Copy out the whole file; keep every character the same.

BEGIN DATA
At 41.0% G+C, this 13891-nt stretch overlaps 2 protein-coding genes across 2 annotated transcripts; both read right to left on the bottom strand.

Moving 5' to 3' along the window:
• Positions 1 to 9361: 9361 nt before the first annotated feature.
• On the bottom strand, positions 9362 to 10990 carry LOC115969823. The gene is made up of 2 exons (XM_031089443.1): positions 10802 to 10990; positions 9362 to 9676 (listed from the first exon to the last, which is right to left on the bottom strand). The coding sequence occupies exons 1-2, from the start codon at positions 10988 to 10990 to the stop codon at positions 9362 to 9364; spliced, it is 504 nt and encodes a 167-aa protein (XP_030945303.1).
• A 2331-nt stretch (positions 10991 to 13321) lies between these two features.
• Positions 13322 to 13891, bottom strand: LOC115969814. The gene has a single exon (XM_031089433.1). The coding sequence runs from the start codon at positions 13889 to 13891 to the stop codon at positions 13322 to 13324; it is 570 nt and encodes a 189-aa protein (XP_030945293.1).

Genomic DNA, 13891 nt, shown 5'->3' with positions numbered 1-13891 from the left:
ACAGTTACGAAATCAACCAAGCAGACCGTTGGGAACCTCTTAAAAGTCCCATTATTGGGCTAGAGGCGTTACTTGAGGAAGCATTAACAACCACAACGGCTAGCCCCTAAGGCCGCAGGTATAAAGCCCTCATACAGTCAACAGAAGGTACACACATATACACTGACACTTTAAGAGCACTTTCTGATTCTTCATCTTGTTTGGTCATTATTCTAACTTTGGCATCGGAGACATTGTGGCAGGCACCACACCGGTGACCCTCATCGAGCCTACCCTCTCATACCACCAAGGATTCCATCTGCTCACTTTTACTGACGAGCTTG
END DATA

At 41.0% G+C, this 13891-nt stretch overlaps 2 protein-coding genes across 2 annotated transcripts; both read right to left on the bottom strand.

Moving 5' to 3' along the window:
• Positions 1 to 9361: 9361 nt before the first annotated feature.
• On the bottom strand, positions 9362 to 10990 carry LOC115969823. The gene is made up of 2 exons (XM_031089443.1): positions 10802 to 10990; positions 9362 to 9676 (listed from the first exon to the last, which is right to left on the bottom strand). The coding sequence occupies exons 1-2, from the start codon at positions 10988 to 10990 to the stop codon at positions 9362 to 9364; spliced, it is 504 nt and encodes a 167-aa protein (XP_030945303.1).
• A 2331-nt stretch (positions 10991 to 13321) lies between these two features.
• Positions 13322 to 13891, bottom strand: LOC115969814. The gene has a single exon (XM_031089433.1). The coding sequence runs from the start codon at positions 13889 to 13891 to the stop codon at positions 13322 to 13324; it is 570 nt and encodes a 189-aa protein (XP_030945293.1).

Genomic DNA, 13891 nt, shown 5'->3' with positions numbered 1-13891 from the left:
ACAGTTACGAAATCAACCAAGCAGACCGTTGGGAACCTCTTAAAAGTCCCATTATTGGGCTAGAGGCGTTACTTGAGGAAGCATTAACAACCACAACGGCTAGCCCCTAAGGCCGCAGGTATAAAGCCCTCATACAGTCAACAGAAGGTACACACATATACACTGACACTTTAAGAGCACTTTCTGATTCTTCATCTTGTTTGGTCATTATTCTAACTTTGGCATCGGAGACATTGTGGCAGGCACCACACCGGTGACCCTCATCGAGCCTACCCTCTCATACCACCAAGGATTCCATCTGCTCACTTTTACTGACGAGCTTG